As a novel therapeutic approach, immune checkpoint blocking therapy, which can reactivate T cell immune responses to tumor cells and break tumor immune suppression, has achieved marked success in preclinical or clinical trials of many malignant tumors(5, 7, 8, 11, 40), and the most extensively used immune checkpoint inhibitors for the study and application of cancer therapy include PD-1 and inhibitors of its ligand PD-L1, as well as CTLA-4. However, the objective response rate has been 13%~56% and the complete response rate has been only 1%~16%, which presents a frustrating challenge, especially for breast cancer (5–11). Therefore, it is urgent to make further progress on the tumor microenvironment to explore alternative or facilitating therapeutic targets. Many recent studies have shown a special correlation between LAG3 and PD-1 of T cell inhibition in various diseases (12, 41), such as in viral infection (12, 42), chronic tuberculosis infection (43), plasmodium infection (44), chronic lymphocytic leukaemia (45), ovarian cancer (46), and so forth, yet the co-expression and effect of LAG3 and PD-1 on T cells in breast cancer patients are still not very clear. To figure out the molecular and clinical relationship between LAG3 expression and immune activities in breast cancer will greatly promote the establishment and progress of a novel therapeutic target as well as optimize the current therapeutic strategies.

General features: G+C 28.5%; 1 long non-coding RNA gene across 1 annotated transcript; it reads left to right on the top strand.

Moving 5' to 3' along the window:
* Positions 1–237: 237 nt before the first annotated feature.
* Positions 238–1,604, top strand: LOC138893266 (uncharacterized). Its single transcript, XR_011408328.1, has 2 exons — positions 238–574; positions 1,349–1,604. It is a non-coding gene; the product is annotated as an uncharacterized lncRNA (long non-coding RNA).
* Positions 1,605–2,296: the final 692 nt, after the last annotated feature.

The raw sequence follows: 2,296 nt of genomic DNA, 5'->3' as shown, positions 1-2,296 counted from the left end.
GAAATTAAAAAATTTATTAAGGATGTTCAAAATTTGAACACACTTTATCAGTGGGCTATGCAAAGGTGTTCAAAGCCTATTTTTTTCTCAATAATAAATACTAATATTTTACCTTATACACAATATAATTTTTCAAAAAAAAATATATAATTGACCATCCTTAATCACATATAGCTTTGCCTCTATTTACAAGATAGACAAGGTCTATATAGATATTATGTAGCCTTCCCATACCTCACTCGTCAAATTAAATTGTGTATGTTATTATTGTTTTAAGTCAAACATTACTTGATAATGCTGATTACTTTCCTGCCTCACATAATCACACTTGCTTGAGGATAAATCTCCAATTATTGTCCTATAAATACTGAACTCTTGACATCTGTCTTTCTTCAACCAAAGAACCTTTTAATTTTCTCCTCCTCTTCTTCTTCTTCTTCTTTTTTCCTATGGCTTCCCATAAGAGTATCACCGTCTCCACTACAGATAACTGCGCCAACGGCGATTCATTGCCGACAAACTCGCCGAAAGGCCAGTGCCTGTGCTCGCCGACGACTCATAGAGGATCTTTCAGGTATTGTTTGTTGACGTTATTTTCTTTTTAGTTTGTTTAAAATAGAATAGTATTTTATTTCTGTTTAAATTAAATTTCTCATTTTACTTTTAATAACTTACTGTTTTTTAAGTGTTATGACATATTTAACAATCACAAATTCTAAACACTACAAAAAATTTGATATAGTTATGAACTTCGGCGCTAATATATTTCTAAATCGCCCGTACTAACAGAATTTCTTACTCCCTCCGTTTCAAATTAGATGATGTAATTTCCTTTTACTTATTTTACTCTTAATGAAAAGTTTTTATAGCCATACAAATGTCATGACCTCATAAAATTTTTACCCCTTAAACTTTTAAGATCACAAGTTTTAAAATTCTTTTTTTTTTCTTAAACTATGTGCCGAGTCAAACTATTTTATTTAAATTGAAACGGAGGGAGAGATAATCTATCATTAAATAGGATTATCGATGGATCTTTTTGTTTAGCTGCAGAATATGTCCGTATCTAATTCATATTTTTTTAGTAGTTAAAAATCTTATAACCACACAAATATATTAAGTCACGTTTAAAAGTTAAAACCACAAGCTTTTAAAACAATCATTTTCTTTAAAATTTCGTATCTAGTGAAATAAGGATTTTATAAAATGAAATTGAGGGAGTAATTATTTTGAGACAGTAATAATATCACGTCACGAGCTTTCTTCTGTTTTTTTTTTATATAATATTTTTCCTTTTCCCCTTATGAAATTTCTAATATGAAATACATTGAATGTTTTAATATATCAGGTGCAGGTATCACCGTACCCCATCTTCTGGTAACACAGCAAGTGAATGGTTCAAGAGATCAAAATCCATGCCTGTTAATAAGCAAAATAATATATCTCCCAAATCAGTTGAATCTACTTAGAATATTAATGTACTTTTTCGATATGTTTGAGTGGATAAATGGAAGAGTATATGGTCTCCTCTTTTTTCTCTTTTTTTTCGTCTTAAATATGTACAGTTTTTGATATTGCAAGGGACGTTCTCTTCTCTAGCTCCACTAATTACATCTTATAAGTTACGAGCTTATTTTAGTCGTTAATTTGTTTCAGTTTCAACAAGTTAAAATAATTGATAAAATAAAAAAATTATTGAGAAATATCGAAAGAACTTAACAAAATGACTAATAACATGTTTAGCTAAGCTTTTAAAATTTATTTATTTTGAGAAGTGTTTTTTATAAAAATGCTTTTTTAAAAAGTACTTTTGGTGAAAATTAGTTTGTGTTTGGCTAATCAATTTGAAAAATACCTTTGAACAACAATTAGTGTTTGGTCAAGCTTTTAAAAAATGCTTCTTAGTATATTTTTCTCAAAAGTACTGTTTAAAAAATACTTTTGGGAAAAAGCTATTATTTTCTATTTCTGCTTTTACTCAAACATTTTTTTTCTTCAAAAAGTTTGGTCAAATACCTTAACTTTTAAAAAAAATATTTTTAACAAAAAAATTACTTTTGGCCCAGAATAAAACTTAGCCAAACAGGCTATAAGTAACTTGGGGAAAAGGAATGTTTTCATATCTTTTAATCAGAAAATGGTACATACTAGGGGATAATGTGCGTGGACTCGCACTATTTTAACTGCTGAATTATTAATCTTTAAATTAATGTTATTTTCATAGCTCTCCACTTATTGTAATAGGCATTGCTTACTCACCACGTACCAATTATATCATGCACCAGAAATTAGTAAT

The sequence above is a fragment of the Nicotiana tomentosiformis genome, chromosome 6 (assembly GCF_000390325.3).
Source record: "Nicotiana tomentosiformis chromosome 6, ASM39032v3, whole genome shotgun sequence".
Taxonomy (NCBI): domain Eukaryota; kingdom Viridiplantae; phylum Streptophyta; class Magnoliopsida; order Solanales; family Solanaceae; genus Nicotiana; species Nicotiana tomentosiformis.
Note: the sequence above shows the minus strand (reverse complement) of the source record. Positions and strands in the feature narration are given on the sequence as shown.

In this study, we systematically analyzed the expression of LAG3 in breast cancer. We found that LAG3 was upregulated in breast cancer tissue, especially enriched in basal, HER-2 enriched and LumA subtype, as well as in patients with higher tumor grade. LAG3 also had potential to serve as valuable biomarker for TNBC subtype. Besides, previous studies also found that the presence of LAG3 + intra-epithelial tumor infiltrating lymphocytes (iTILs) was significantly related to younger age, large tumor size, ER/PR negativity and high Ki67 proliferation index (47, 48). All these results seemed to indicate that the high expression of LAG3 predicted a high malignant breast cancer. However, some studies had come to the seemingly opposite conclusion that high expression of LAG3 is associated with favorable overall survival in several solid tumors including ovarian, gastric, lymphoma, NSCLC, colorectal, and renal cancers (49), as well as in breast cancer. To make a reasonable explanation, we need to focus on the important immunologic role of LAG3.